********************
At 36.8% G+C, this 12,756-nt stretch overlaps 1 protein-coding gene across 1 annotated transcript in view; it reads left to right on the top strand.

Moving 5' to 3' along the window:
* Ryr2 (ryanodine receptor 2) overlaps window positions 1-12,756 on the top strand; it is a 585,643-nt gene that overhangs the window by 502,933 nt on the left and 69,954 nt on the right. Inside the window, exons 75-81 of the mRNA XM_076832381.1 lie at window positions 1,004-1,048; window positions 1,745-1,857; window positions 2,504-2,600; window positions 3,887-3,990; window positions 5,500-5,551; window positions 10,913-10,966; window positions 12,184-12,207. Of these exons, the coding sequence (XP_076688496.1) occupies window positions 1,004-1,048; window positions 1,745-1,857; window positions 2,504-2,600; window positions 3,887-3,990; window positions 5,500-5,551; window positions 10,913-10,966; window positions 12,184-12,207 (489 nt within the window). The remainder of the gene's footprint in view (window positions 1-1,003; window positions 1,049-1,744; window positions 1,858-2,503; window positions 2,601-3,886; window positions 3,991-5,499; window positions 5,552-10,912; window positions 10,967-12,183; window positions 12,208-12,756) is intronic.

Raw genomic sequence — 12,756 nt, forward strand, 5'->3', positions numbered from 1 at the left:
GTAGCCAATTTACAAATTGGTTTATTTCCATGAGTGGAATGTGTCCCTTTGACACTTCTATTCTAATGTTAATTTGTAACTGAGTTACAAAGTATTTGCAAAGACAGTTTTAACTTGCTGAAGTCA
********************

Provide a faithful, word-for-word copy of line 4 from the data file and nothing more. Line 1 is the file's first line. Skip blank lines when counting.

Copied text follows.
Raw genomic sequence — 12,756 nt, forward strand, 5'->3', positions numbered from 1 at the left: